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Spotlight: IBPA Member Achievements

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Go to barnesandnoble.com, select “Kids” from the menu on the left, and the pop-up list shows “Expert Circle” on the far right. One more click and you’ll see 16 early childhood professionals introduced with, “Want to encourage your child’s love of reading? Need help potty training? Want parenting tips on starting school? We’ve assembled today’s leading experts in child development, literacy, teaching, and behavior to answer all your questions!”

And one of those experts is long-time IBPA member Maryann Kohl, founder of Bright Ring Publishing. As I write, one of her articles for the retailer is front and center under “New this month.” Better yet, Barnes & Noble decided that, starting in September, each of its stores will be required to have an Expert Circle display outside the B&N Junior section.

This display is intended to showcase books for kids on the theme of the month and provide flyers with the Expert Circle URL that list articles online by the experts. Kohl, who has been writing articles on creativity and parenting for BN.com for several months, reports she is delighted: “Free positioning for my books in all B&N stores!” She had accepted Barnes & Noble’s invitation to join the Expert Circle without knowing what the payoff for all the writing might be.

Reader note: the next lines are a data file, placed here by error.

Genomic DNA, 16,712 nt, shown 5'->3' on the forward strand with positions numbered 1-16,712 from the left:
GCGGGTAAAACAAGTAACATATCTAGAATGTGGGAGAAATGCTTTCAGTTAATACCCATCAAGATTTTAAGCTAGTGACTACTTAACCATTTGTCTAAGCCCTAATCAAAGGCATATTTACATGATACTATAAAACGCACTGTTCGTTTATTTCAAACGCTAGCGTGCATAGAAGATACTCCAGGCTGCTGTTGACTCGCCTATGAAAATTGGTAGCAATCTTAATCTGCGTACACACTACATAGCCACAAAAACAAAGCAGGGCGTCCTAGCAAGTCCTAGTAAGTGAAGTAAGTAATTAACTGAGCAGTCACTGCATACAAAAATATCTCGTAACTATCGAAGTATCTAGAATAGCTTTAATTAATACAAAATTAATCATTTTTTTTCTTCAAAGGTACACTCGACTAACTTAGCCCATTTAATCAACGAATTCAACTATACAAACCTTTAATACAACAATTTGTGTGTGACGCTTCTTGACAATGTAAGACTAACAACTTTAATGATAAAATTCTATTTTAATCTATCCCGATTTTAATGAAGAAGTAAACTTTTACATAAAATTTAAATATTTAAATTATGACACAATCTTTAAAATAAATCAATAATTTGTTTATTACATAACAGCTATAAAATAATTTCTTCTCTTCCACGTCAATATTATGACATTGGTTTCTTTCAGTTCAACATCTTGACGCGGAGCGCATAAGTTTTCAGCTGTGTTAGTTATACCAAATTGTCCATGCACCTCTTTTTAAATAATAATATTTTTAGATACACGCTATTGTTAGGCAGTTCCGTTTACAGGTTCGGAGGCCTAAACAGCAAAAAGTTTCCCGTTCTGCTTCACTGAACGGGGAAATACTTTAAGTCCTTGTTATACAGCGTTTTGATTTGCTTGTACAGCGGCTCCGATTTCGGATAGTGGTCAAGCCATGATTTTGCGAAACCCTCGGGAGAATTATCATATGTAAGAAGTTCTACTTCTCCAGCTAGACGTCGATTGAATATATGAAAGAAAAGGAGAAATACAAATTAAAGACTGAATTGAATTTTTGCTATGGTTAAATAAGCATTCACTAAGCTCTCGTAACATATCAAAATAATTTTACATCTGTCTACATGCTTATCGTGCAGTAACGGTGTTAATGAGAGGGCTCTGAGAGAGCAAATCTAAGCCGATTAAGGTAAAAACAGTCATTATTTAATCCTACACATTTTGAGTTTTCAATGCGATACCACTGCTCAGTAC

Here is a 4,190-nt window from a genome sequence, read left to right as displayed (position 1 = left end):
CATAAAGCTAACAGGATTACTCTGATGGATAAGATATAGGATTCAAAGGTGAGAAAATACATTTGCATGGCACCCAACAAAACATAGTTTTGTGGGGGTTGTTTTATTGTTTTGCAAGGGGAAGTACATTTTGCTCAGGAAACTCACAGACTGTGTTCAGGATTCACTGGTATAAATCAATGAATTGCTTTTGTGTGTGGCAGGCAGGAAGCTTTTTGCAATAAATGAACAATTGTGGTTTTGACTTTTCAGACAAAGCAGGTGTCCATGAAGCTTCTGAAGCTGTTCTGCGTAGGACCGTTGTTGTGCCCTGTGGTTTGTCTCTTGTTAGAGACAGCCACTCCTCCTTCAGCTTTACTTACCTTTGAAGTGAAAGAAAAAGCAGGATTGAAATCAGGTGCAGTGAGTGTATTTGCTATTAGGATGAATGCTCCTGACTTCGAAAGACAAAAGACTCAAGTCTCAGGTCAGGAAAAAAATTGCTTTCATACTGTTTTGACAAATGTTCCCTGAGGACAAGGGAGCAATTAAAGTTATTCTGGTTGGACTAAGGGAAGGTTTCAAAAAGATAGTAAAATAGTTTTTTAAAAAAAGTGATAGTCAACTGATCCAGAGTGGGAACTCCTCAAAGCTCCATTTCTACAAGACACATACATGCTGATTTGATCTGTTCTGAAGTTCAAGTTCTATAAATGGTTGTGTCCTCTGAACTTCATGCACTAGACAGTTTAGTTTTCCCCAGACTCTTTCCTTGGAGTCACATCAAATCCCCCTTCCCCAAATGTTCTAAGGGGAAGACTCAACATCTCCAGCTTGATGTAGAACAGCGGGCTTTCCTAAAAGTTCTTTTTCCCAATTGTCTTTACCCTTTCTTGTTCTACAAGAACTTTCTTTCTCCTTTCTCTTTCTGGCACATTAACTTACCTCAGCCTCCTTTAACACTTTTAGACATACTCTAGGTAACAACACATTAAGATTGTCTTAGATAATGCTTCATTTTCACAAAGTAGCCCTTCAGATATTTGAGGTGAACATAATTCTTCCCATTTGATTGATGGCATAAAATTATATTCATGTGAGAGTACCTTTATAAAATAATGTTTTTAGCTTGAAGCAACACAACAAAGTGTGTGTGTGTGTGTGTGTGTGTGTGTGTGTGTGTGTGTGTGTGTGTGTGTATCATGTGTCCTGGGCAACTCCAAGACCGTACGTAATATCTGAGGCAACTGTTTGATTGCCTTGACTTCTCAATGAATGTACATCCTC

C & T Publishing and its new pattern sales affiliate were among the craft publishers featured in a recent issue of Publishers Weekly. In “Crafting the Future: Weaving Print and Digital,” C & T publisher Amy Marson was quoted as saying that the company’s e-book sales have increased 175 percent over last year.

The story devoted several more inches to the company’s new pattern site, noting: “C & T’s biggest digital move this year was the May beta launch of PatternSpot.com, a new site aimed at becoming the destination site for online sewing pattern sales.” PW reported that PatternSpot.com had 700 patterns for sale by 100 designers, with 2,000 shoppers registered. By the time the story appeared, however, the numbers for all three had soared.